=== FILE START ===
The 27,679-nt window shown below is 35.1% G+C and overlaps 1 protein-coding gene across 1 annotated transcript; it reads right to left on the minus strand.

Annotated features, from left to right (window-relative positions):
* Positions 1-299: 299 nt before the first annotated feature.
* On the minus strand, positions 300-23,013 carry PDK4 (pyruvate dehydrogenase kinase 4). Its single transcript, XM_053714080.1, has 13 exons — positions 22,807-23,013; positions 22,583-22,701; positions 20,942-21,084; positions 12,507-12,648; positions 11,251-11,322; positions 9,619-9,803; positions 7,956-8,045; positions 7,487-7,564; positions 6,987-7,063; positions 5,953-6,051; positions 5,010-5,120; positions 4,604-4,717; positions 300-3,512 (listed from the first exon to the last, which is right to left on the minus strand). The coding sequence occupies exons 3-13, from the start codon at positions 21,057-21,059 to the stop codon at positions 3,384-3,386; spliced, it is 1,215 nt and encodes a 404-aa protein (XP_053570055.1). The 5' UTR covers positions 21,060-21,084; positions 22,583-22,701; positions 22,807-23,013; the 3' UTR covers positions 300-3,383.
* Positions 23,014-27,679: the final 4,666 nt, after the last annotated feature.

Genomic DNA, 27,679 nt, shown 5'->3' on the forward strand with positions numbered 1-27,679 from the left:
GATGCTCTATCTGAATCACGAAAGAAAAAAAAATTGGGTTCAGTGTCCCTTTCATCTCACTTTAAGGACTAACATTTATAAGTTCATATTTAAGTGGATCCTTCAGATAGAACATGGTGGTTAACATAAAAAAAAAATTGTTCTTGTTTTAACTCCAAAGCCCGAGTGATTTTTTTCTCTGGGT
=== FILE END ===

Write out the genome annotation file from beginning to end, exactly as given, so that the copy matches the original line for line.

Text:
The 27,679-nt window shown below is 35.1% G+C and overlaps 1 protein-coding gene across 1 annotated transcript; it reads right to left on the minus strand.

Annotated features, from left to right (window-relative positions):
* Positions 1-299: 299 nt before the first annotated feature.
* On the minus strand, positions 300-23,013 carry PDK4 (pyruvate dehydrogenase kinase 4). Its single transcript, XM_053714080.1, has 13 exons — positions 22,807-23,013; positions 22,583-22,701; positions 20,942-21,084; positions 12,507-12,648; positions 11,251-11,322; positions 9,619-9,803; positions 7,956-8,045; positions 7,487-7,564; positions 6,987-7,063; positions 5,953-6,051; positions 5,010-5,120; positions 4,604-4,717; positions 300-3,512 (listed from the first exon to the last, which is right to left on the minus strand). The coding sequence occupies exons 3-13, from the start codon at positions 21,057-21,059 to the stop codon at positions 3,384-3,386; spliced, it is 1,215 nt and encodes a 404-aa protein (XP_053570055.1). The 5' UTR covers positions 21,060-21,084; positions 22,583-22,701; positions 22,807-23,013; the 3' UTR covers positions 300-3,383.
* Positions 23,014-27,679: the final 4,666 nt, after the last annotated feature.

Genomic DNA, 27,679 nt, shown 5'->3' on the forward strand with positions numbered 1-27,679 from the left:
GATGCTCTATCTGAATCACGAAAGAAAAAAAAATTGGGTTCAGTGTCCCTTTCATCTCACTTTAAGGACTAACATTTATAAGTTCATATTTAAGTGGATCCTTCAGATAGAACATGGTGGTTAACATAAAAAAAAAATTGTTCTTGTTTTAACTCCAAAGCCCGAGTGATTTTTTTCTCTGGGT